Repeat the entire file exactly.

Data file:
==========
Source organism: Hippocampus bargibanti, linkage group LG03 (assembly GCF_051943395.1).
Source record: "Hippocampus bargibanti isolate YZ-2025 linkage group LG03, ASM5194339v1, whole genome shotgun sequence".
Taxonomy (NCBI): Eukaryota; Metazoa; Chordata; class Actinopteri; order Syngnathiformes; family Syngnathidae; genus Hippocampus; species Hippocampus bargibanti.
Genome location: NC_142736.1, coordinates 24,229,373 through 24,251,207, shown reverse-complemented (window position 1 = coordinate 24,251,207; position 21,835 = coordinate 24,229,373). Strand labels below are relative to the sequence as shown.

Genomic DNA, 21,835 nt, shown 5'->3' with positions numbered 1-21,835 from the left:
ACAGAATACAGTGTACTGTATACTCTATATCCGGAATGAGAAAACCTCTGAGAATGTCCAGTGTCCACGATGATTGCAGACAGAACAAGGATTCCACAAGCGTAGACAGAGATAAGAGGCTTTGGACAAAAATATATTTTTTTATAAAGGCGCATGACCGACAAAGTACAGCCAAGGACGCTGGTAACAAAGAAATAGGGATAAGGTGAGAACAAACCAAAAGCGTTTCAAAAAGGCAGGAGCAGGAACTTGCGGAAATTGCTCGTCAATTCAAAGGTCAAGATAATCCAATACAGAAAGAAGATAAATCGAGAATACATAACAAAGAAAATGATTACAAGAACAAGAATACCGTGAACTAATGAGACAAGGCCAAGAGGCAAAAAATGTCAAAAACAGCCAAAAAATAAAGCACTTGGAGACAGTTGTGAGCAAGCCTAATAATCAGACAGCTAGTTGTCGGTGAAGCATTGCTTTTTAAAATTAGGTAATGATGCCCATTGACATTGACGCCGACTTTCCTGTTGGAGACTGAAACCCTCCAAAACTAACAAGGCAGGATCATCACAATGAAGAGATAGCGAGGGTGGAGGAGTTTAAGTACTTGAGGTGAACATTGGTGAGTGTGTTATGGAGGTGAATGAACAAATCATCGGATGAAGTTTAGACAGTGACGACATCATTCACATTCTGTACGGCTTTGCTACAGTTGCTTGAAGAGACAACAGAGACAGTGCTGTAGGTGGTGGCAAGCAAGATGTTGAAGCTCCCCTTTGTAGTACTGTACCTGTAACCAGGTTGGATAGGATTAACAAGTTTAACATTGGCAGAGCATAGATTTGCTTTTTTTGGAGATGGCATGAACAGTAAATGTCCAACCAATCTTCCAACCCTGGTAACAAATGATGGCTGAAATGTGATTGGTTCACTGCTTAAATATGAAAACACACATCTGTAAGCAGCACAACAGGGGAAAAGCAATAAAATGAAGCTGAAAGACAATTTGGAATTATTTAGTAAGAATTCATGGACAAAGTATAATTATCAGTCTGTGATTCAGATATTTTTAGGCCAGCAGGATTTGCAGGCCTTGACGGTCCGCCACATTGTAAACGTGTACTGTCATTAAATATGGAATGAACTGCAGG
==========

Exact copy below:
Source organism: Hippocampus bargibanti, linkage group LG03 (assembly GCF_051943395.1).
Source record: "Hippocampus bargibanti isolate YZ-2025 linkage group LG03, ASM5194339v1, whole genome shotgun sequence".
Taxonomy (NCBI): Eukaryota; Metazoa; Chordata; class Actinopteri; order Syngnathiformes; family Syngnathidae; genus Hippocampus; species Hippocampus bargibanti.
Genome location: NC_142736.1, coordinates 24,229,373 through 24,251,207, shown reverse-complemented (window position 1 = coordinate 24,251,207; position 21,835 = coordinate 24,229,373). Strand labels below are relative to the sequence as shown.

Genomic DNA, 21,835 nt, shown 5'->3' with positions numbered 1-21,835 from the left:
ACAGAATACAGTGTACTGTATACTCTATATCCGGAATGAGAAAACCTCTGAGAATGTCCAGTGTCCACGATGATTGCAGACAGAACAAGGATTCCACAAGCGTAGACAGAGATAAGAGGCTTTGGACAAAAATATATTTTTTTATAAAGGCGCATGACCGACAAAGTACAGCCAAGGACGCTGGTAACAAAGAAATAGGGATAAGGTGAGAACAAACCAAAAGCGTTTCAAAAAGGCAGGAGCAGGAACTTGCGGAAATTGCTCGTCAATTCAAAGGTCAAGATAATCCAATACAGAAAGAAGATAAATCGAGAATACATAACAAAGAAAATGATTACAAGAACAAGAATACCGTGAACTAATGAGACAAGGCCAAGAGGCAAAAAATGTCAAAAACAGCCAAAAAATAAAGCACTTGGAGACAGTTGTGAGCAAGCCTAATAATCAGACAGCTAGTTGTCGGTGAAGCATTGCTTTTTAAAATTAGGTAATGATGCCCATTGACATTGACGCCGACTTTCCTGTTGGAGACTGAAACCCTCCAAAACTAACAAGGCAGGATCATCACAATGAAGAGATAGCGAGGGTGGAGGAGTTTAAGTACTTGAGGTGAACATTGGTGAGTGTGTTATGGAGGTGAATGAACAAATCATCGGATGAAGTTTAGACAGTGACGACATCATTCACATTCTGTACGGCTTTGCTACAGTTGCTTGAAGAGACAACAGAGACAGTGCTGTAGGTGGTGGCAAGCAAGATGTTGAAGCTCCCCTTTGTAGTACTGTACCTGTAACCAGGTTGGATAGGATTAACAAGTTTAACATTGGCAGAGCATAGATTTGCTTTTTTTGGAGATGGCATGAACAGTAAATGTCCAACCAATCTTCCAACCCTGGTAACAAATGATGGCTGAAATGTGATTGGTTCACTGCTTAAATATGAAAACACACATCTGTAAGCAGCACAACAGGGGAAAAGCAATAAAATGAAGCTGAAAGACAATTTGGAATTATTTAGTAAGAATTCATGGACAAAGTATAATTATCAGTCTGTGATTCAGATATTTTTAGGCCAGCAGGATTTGCAGGCCTTGACGGTCCGCCACATTGTAAACGTGTACTGTCATTAAATATGGAATGAACTGCAGG